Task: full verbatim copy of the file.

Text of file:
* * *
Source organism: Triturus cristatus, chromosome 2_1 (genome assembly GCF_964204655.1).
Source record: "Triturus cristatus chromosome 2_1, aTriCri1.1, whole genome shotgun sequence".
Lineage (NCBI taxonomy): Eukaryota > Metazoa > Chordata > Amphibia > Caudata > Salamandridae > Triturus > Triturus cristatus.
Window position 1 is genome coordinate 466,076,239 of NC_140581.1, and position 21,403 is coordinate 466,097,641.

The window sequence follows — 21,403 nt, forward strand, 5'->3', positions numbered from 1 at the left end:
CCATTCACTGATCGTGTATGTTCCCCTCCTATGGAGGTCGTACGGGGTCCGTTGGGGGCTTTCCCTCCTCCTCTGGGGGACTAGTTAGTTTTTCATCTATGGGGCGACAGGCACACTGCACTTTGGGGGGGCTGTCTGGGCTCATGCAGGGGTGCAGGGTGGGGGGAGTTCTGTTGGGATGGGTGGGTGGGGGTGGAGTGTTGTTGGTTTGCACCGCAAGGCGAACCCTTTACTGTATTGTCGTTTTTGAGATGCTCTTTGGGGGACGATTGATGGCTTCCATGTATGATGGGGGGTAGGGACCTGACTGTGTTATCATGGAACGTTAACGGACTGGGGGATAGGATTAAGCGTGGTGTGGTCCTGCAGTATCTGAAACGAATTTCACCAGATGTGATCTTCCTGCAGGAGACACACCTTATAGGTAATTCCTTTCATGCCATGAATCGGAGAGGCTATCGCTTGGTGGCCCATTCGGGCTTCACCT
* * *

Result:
Source organism: Triturus cristatus, chromosome 2_1 (genome assembly GCF_964204655.1).
Source record: "Triturus cristatus chromosome 2_1, aTriCri1.1, whole genome shotgun sequence".
Lineage (NCBI taxonomy): Eukaryota > Metazoa > Chordata > Amphibia > Caudata > Salamandridae > Triturus > Triturus cristatus.
Window position 1 is genome coordinate 466,076,239 of NC_140581.1, and position 21,403 is coordinate 466,097,641.

The window sequence follows — 21,403 nt, forward strand, 5'->3', positions numbered from 1 at the left end:
CCATTCACTGATCGTGTATGTTCCCCTCCTATGGAGGTCGTACGGGGTCCGTTGGGGGCTTTCCCTCCTCCTCTGGGGGACTAGTTAGTTTTTCATCTATGGGGCGACAGGCACACTGCACTTTGGGGGGGCTGTCTGGGCTCATGCAGGGGTGCAGGGTGGGGGGAGTTCTGTTGGGATGGGTGGGTGGGGGTGGAGTGTTGTTGGTTTGCACCGCAAGGCGAACCCTTTACTGTATTGTCGTTTTTGAGATGCTCTTTGGGGGACGATTGATGGCTTCCATGTATGATGGGGGGTAGGGACCTGACTGTGTTATCATGGAACGTTAACGGACTGGGGGATAGGATTAAGCGTGGTGTGGTCCTGCAGTATCTGAAACGAATTTCACCAGATGTGATCTTCCTGCAGGAGACACACCTTATAGGTAATTCCTTTCATGCCATGAATCGGAGAGGCTATCGCTTGGTGGCCCATTCGGGCTTCACCT